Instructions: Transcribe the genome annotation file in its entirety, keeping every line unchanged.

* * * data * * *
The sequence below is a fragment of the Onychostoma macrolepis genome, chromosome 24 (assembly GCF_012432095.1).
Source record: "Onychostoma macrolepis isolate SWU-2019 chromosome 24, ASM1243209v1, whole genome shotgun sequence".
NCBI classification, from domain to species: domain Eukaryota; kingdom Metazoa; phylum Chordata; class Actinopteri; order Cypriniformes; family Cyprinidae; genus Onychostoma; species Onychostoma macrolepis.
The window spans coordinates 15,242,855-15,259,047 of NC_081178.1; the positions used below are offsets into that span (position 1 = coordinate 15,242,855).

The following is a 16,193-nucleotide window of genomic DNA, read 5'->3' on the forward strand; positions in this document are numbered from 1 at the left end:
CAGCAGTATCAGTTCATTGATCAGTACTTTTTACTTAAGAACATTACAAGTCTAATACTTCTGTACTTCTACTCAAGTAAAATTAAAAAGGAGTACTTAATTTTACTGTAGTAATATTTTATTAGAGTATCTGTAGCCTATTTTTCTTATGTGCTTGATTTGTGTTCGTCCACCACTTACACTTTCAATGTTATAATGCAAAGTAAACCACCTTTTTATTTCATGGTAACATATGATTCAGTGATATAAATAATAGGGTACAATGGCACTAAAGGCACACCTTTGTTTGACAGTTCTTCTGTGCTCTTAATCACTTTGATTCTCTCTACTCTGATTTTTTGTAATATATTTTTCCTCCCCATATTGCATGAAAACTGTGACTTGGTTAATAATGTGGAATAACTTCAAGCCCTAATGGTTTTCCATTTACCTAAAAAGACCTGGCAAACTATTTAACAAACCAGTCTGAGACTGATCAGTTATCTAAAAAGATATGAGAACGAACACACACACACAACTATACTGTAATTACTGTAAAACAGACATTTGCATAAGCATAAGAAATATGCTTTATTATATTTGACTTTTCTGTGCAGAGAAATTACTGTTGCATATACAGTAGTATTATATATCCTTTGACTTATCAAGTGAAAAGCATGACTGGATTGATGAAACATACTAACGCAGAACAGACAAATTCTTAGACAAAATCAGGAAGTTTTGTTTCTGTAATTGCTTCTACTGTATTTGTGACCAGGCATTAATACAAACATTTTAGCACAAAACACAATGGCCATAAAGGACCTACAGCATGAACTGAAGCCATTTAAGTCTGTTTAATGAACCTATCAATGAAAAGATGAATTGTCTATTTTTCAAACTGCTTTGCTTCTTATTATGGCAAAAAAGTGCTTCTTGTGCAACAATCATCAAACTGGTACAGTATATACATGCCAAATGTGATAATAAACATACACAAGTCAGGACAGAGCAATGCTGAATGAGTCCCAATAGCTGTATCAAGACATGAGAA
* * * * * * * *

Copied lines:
The sequence below is a fragment of the Onychostoma macrolepis genome, chromosome 24 (assembly GCF_012432095.1).
Source record: "Onychostoma macrolepis isolate SWU-2019 chromosome 24, ASM1243209v1, whole genome shotgun sequence".
NCBI classification, from domain to species: domain Eukaryota; kingdom Metazoa; phylum Chordata; class Actinopteri; order Cypriniformes; family Cyprinidae; genus Onychostoma; species Onychostoma macrolepis.
The window spans coordinates 15,242,855-15,259,047 of NC_081178.1; the positions used below are offsets into that span (position 1 = coordinate 15,242,855).

The following is a 16,193-nucleotide window of genomic DNA, read 5'->3' on the forward strand; positions in this document are numbered from 1 at the left end:
CAGCAGTATCAGTTCATTGATCAGTACTTTTTACTTAAGAACATTACAAGTCTAATACTTCTGTACTTCTACTCAAGTAAAATTAAAAAGGAGTACTTAATTTTACTGTAGTAATATTTTATTAGAGTATCTGTAGCCTATTTTTCTTATGTGCTTGATTTGTGTTCGTCCACCACTTACACTTTCAATGTTATAATGCAAAGTAAACCACCTTTTTATTTCATGGTAACATATGATTCAGTGATATAAATAATAGGGTACAATGGCACTAAAGGCACACCTTTGTTTGACAGTTCTTCTGTGCTCTTAATCACTTTGATTCTCTCTACTCTGATTTTTTGTAATATATTTTTCCTCCCCATATTGCATGAAAACTGTGACTTGGTTAATAATGTGGAATAACTTCAAGCCCTAATGGTTTTCCATTTACCTAAAAAGACCTGGCAAACTATTTAACAAACCAGTCTGAGACTGATCAGTTATCTAAAAAGATATGAGAACGAACACACACACACAACTATACTGTAATTACTGTAAAACAGACATTTGCATAAGCATAAGAAATATGCTTTATTATATTTGACTTTTCTGTGCAGAGAAATTACTGTTGCATATACAGTAGTATTATATATCCTTTGACTTATCAAGTGAAAAGCATGACTGGATTGATGAAACATACTAACGCAGAACAGACAAATTCTTAGACAAAATCAGGAAGTTTTGTTTCTGTAATTGCTTCTACTGTATTTGTGACCAGGCATTAATACAAACATTTTAGCACAAAACACAATGGCCATAAAGGACCTACAGCATGAACTGAAGCCATTTAAGTCTGTTTAATGAACCTATCAATGAAAAGATGAATTGTCTATTTTTCAAACTGCTTTGCTTCTTATTATGGCAAAAAAGTGCTTCTTGTGCAACAATCATCAAACTGGTACAGTATATACATGCCAAATGTGATAATAAACATACACAAGTCAGGACAGAGCAATGCTGAATGAGTCCCAATAGCTGTATCAAGACATGAGAA